Australian ban on air cargo hurts Bangladesh business | The Daily Star
12:00 AM, January 07, 2016 / LAST MODIFIED: 12:53 AM, January 07, 2016

Australian ban on air cargo hurts Bangladesh business

Australia's embargo on air freight from Bangladesh is hurting business activity, sector leaders said yesterday. 

“We are very worried about our future business with Australia,” said Mohammed Nasir, vice-president of Bangladesh Garment Manufacturers and Exporters Association.

Australia banned air cargo from Bangladesh, Syria, Egypt, Yemen and Somalia as a preventive security measure from December 19. The embargo, which bans anything heavier than 500g, will remain in force until further notice.

The restrictions apply equally to cargo carried on passenger and freight aircraft, Australia's Department of Infrastructure and Regional Development said on December 3.

“We met the top Australian garment sourcing companies in Dhaka on Tuesday to express concerns as there is a risk of losing significant business if the ban continues for long,” Nasir said.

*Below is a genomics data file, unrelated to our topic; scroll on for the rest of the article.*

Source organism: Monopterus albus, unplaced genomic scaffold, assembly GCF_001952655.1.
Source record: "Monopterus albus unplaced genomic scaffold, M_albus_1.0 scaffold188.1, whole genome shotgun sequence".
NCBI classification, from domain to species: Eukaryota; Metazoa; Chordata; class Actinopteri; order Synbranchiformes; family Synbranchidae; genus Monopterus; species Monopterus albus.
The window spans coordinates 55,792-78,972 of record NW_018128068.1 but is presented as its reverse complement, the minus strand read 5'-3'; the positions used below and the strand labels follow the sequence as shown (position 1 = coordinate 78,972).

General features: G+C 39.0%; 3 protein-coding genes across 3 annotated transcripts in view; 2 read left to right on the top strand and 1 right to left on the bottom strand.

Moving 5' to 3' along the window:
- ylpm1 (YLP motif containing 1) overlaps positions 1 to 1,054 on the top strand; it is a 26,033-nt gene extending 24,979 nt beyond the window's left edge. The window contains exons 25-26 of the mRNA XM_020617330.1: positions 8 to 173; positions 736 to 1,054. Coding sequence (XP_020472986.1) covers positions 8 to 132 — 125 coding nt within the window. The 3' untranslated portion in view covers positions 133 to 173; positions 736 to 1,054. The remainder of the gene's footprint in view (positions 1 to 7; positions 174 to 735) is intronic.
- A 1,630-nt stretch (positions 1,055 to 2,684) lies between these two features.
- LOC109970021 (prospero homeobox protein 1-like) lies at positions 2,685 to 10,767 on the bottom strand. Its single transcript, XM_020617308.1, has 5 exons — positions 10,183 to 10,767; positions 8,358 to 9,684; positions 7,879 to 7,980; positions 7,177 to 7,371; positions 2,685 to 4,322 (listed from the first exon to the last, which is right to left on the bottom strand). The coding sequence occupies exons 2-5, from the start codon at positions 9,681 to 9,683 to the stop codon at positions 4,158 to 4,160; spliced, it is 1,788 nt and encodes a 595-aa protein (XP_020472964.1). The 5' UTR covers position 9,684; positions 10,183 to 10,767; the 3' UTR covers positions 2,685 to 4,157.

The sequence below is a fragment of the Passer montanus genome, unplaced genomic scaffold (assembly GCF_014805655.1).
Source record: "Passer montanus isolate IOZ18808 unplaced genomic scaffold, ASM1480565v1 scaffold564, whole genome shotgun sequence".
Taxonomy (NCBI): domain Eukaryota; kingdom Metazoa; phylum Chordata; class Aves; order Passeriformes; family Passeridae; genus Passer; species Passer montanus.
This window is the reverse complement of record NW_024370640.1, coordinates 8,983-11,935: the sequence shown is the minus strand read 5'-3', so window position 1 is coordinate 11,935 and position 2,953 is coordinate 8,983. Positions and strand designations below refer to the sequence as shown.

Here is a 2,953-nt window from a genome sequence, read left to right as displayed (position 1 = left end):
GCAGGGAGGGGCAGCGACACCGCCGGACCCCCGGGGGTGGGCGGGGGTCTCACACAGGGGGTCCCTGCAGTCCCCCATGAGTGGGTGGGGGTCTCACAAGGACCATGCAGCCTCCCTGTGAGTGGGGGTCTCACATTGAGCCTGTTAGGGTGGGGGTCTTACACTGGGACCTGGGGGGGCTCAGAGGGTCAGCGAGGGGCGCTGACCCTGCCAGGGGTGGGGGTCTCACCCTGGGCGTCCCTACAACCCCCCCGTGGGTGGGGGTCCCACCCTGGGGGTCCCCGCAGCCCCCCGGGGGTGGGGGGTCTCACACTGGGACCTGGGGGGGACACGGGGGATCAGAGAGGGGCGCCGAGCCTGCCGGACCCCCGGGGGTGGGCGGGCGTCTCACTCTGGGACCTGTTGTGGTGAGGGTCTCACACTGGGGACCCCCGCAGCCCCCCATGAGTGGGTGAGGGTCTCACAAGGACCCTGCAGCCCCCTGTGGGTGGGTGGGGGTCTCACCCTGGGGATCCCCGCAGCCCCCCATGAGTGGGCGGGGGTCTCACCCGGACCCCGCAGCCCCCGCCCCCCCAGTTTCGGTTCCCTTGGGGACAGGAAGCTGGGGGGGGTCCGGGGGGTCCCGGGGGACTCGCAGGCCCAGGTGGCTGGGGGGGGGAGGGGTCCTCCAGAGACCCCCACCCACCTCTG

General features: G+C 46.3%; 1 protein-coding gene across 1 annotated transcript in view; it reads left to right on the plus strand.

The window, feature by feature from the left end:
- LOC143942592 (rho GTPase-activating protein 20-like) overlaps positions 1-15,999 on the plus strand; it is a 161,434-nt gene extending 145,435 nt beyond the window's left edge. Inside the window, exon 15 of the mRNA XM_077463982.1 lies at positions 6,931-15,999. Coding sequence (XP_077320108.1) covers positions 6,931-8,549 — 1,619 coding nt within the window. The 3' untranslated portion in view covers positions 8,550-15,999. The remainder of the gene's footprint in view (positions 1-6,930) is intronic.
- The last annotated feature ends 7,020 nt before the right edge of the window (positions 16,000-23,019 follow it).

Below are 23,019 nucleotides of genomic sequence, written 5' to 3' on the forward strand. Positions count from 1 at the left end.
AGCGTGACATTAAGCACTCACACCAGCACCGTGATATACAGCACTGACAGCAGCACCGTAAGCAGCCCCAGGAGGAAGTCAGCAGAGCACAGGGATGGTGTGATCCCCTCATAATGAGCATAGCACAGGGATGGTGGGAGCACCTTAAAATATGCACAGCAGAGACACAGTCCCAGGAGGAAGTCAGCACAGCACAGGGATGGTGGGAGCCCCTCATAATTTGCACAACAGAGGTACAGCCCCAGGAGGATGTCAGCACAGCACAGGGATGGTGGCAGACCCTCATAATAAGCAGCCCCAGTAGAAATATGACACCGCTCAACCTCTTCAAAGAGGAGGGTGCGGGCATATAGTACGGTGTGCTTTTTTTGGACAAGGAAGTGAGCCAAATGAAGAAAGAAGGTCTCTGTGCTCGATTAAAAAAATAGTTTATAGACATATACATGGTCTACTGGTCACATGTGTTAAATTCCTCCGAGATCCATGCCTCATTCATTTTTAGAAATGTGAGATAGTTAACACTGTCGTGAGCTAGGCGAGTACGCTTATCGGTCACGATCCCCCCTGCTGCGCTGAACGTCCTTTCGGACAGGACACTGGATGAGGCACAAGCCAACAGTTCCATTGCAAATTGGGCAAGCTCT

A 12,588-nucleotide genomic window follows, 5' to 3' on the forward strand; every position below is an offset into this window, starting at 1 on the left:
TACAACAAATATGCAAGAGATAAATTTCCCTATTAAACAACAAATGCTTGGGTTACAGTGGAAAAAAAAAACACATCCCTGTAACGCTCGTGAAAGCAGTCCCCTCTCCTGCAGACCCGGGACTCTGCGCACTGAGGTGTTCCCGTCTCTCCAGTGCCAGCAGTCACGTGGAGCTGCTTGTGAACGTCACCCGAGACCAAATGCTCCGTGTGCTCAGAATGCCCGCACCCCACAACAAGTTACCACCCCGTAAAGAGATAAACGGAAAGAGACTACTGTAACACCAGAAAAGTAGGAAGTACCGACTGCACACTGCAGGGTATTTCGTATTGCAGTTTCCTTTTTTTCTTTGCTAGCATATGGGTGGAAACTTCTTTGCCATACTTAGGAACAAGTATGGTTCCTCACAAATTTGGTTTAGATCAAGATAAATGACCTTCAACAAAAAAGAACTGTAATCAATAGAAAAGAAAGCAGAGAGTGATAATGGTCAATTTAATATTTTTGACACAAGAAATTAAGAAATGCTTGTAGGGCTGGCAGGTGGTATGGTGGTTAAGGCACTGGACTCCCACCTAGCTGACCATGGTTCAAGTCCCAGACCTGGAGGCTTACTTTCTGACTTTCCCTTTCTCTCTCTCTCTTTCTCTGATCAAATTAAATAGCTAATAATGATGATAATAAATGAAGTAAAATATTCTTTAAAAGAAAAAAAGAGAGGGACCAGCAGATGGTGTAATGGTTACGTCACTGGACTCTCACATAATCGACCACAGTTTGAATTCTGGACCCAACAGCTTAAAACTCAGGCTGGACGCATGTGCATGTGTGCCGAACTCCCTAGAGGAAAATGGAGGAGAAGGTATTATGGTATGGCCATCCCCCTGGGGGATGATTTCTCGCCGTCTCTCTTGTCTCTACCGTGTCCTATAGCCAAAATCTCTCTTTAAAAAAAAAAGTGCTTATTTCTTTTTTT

BGMEA leaders sat with Australian retailer Kmart, and two other clothing companies Woolworths and Target that have outlets in Australia. 

Members of the BGMEA have forged good business relations with the Australian retailers and have to send export samples regularly, Nasir said.

There is no problem in sending cargo by ship, but sending samples by air has become an issue for exporters.  Bangladesh uses the seaways to send most of the consignments to Australia.

“We are in touch with the Australian High Commission in Dhaka, the foreign and commerce ministries of Bangladesh and the Australian retailers in Dhaka pushing for the removal of the ban,” Nasir said.

“We are trying to arrange a meeting with the Australian High Commission in Dhaka next week to express our concerns and resolve the problem as soon as possible.” 

Last fiscal year, Bangladesh exported products worth $606.88 million to Australia, with apparel items accounting for 88 percent of the total, according to the Export Promotion Bureau.

At present, Bangladeshi garment enjoys zero-duty access to Australia, one of the emerging markets for local exporters.

“We now fear loss of business,” said Hedayetullah Al Mamoon, senior secretary of the commerce ministry.

The foreign affairs ministry has been lobbying with the Australian government, and the commerce ministry has also continued its efforts, according to Mamoon.

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